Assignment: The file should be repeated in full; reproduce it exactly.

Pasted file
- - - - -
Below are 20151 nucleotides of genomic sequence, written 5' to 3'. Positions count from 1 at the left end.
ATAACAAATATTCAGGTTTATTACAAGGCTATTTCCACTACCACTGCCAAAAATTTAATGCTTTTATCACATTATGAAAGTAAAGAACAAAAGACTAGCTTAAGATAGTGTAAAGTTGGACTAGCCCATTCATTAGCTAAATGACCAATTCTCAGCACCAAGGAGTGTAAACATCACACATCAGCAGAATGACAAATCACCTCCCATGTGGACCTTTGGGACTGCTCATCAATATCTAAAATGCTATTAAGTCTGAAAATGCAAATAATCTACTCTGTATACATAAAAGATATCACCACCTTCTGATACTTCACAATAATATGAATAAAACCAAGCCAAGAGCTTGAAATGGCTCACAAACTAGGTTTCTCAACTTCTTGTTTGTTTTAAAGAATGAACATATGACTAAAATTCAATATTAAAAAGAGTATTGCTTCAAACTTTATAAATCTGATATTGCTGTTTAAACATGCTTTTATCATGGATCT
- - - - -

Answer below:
Below are 20151 nucleotides of genomic sequence, written 5' to 3'. Positions count from 1 at the left end.
ATAACAAATATTCAGGTTTATTACAAGGCTATTTCCACTACCACTGCCAAAAATTTAATGCTTTTATCACATTATGAAAGTAAAGAACAAAAGACTAGCTTAAGATAGTGTAAAGTTGGACTAGCCCATTCATTAGCTAAATGACCAATTCTCAGCACCAAGGAGTGTAAACATCACACATCAGCAGAATGACAAATCACCTCCCATGTGGACCTTTGGGACTGCTCATCAATATCTAAAATGCTATTAAGTCTGAAAATGCAAATAATCTACTCTGTATACATAAAAGATATCACCACCTTCTGATACTTCACAATAATATGAATAAAACCAAGCCAAGAGCTTGAAATGGCTCACAAACTAGGTTTCTCAACTTCTTGTTTGTTTTAAAGAATGAACATATGACTAAAATTCAATATTAAAAAGAGTATTGCTTCAAACTTTATAAATCTGATATTGCTGTTTAAACATGCTTTTATCATGGATCT